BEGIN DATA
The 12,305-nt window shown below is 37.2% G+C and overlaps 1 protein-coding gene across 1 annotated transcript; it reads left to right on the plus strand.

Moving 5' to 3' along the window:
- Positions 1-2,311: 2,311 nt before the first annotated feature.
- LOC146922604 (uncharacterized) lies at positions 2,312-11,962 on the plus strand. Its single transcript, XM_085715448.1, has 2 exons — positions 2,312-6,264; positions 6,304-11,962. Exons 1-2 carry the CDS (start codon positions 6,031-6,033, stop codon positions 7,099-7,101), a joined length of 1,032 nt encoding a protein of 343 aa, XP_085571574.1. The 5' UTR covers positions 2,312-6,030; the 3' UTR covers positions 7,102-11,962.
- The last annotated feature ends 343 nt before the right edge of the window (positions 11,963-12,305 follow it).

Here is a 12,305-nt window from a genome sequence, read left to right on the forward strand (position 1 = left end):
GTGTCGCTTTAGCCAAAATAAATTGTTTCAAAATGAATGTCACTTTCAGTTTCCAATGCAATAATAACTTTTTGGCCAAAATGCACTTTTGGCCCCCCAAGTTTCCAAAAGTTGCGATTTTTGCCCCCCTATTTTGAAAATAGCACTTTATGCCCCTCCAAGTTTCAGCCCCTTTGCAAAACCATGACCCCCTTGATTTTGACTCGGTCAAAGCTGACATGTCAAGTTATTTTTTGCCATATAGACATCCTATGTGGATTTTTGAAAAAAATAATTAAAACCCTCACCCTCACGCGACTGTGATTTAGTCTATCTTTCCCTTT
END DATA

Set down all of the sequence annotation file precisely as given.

The 12,305-nt window shown below is 37.2% G+C and overlaps 1 protein-coding gene across 1 annotated transcript; it reads left to right on the plus strand.

Moving 5' to 3' along the window:
- Positions 1-2,311: 2,311 nt before the first annotated feature.
- LOC146922604 (uncharacterized) lies at positions 2,312-11,962 on the plus strand. Its single transcript, XM_085715448.1, has 2 exons — positions 2,312-6,264; positions 6,304-11,962. Exons 1-2 carry the CDS (start codon positions 6,031-6,033, stop codon positions 7,099-7,101), a joined length of 1,032 nt encoding a protein of 343 aa, XP_085571574.1. The 5' UTR covers positions 2,312-6,030; the 3' UTR covers positions 7,102-11,962.
- The last annotated feature ends 343 nt before the right edge of the window (positions 11,963-12,305 follow it).

Here is a 12,305-nt window from a genome sequence, read left to right on the forward strand (position 1 = left end):
GTGTCGCTTTAGCCAAAATAAATTGTTTCAAAATGAATGTCACTTTCAGTTTCCAATGCAATAATAACTTTTTGGCCAAAATGCACTTTTGGCCCCCCAAGTTTCCAAAAGTTGCGATTTTTGCCCCCCTATTTTGAAAATAGCACTTTATGCCCCTCCAAGTTTCAGCCCCTTTGCAAAACCATGACCCCCTTGATTTTGACTCGGTCAAAGCTGACATGTCAAGTTATTTTTTGCCATATAGACATCCTATGTGGATTTTTGAAAAAAATAATTAAAACCCTCACCCTCACGCGACTGTGATTTAGTCTATCTTTCCCTTT